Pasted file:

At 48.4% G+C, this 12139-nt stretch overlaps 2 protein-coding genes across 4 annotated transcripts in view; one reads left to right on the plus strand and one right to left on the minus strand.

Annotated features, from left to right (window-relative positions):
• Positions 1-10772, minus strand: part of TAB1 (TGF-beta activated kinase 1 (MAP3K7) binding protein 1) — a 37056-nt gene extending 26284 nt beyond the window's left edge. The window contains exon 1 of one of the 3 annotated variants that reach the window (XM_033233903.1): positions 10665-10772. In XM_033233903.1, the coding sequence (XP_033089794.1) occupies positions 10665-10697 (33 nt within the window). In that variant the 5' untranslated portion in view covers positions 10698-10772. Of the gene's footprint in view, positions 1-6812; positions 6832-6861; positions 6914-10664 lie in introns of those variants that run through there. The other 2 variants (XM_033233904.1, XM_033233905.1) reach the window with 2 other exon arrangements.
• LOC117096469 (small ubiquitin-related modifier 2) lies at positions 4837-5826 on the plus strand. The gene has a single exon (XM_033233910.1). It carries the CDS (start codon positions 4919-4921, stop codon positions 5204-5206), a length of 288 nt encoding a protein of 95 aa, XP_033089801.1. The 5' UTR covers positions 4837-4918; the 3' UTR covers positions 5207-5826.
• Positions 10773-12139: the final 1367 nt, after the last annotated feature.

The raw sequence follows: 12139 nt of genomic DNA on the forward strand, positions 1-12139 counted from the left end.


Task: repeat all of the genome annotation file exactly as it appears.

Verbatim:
At 48.4% G+C, this 12139-nt stretch overlaps 2 protein-coding genes across 4 annotated transcripts in view; one reads left to right on the plus strand and one right to left on the minus strand.

Annotated features, from left to right (window-relative positions):
• Positions 1-10772, minus strand: part of TAB1 (TGF-beta activated kinase 1 (MAP3K7) binding protein 1) — a 37056-nt gene extending 26284 nt beyond the window's left edge. The window contains exon 1 of one of the 3 annotated variants that reach the window (XM_033233903.1): positions 10665-10772. In XM_033233903.1, the coding sequence (XP_033089794.1) occupies positions 10665-10697 (33 nt within the window). In that variant the 5' untranslated portion in view covers positions 10698-10772. Of the gene's footprint in view, positions 1-6812; positions 6832-6861; positions 6914-10664 lie in introns of those variants that run through there. The other 2 variants (XM_033233904.1, XM_033233905.1) reach the window with 2 other exon arrangements.
• LOC117096469 (small ubiquitin-related modifier 2) lies at positions 4837-5826 on the plus strand. The gene has a single exon (XM_033233910.1). It carries the CDS (start codon positions 4919-4921, stop codon positions 5204-5206), a length of 288 nt encoding a protein of 95 aa, XP_033089801.1. The 5' UTR covers positions 4837-4918; the 3' UTR covers positions 5207-5826.
• Positions 10773-12139: the final 1367 nt, after the last annotated feature.

The raw sequence follows: 12139 nt of genomic DNA on the forward strand, positions 1-12139 counted from the left end.